Do you love pivot tables? They are great, aren’t they?
Great, perhaps irreplaceable for analyzing data and delving into what-if scenarios, that is. But if you are using pivot tables to run routine metrics, you are likely spending a lot of time and effort to get metrics you could consume instantaneously and automatically with a well-designed dashboard.
Most commercial tools, including the very popular Service Cloud from Salesforce, allow you to automate delivery of your standard metrics so you can (1) run them without raising a finger, freeing your time for more important pursuits, such as improving the product and the customer experience (2) access them in real time, so you can take action promptly as needed and (3) share them with others, so everyone in the support organization and beyond can get instant feedback on what’s going on with customers. Doesn’t that sound good?
The most difficult part of the process of creating a dashboard is often selecting and defining the metrics to be displayed. (After all, pivot tables allow you to mess around without having to commit to any particular metric!) Before you create a dashboard, you will need to select meaningful metrics and targets. This is a great opportunity to review your existing metrics and ensure that:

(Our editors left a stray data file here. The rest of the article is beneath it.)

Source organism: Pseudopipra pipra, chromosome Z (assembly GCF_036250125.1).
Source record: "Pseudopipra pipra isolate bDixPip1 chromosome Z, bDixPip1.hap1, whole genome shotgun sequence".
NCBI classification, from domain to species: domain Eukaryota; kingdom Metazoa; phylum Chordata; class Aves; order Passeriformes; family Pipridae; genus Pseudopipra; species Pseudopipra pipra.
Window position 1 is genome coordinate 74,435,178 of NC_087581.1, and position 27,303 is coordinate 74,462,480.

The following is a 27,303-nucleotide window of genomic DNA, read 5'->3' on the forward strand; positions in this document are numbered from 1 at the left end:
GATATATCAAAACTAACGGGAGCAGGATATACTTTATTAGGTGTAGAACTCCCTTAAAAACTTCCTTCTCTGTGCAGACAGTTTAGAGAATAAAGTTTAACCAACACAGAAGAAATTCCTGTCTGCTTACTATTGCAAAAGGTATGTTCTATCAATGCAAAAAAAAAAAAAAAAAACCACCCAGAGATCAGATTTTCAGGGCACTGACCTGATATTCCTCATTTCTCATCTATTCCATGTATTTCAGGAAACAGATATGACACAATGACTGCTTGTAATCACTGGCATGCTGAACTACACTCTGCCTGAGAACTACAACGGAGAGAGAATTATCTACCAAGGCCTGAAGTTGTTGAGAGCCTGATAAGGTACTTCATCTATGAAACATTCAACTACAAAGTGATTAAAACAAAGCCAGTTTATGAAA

- They capture outcomes rather than activities. For instance, resolution time rather than frequency of case “touches”
- They match your corporate goals. For instance, customer satisfaction rather than incident rate if the overarching corporate goal is loyalty and renewals.
- They are computed against targets rather than using lame averages. For instance, if you promise a response time of one hour, customers care about whether you ever exceed the target, not that your average response time is 42.3 minutes.
- They allow your team to self-manage. For instance, if your team is organized by product line you need to have metrics that show product line performance.
- They can drive product improvements. For instance, the percentage of cases associated with bugs gives usable feedback to the development team. Don’t be selfish, share!
Most tools (including Service Cloud) can deliver visual displays such as graphs and charts. Use visuals as much as possible, especially to share historical information. They are so much more effective than pivot tables when it comes to quickly grasping the situation and making decisions.
Need help crafting and implementing dashboards? We can help you define metrics and implement dashboards for Salesforce Service Cloud as part of our Smarter Service Cloud Implementation suite of services. Contact us for more details.
And please add a comment to share your experience with pivot tables and dashboards.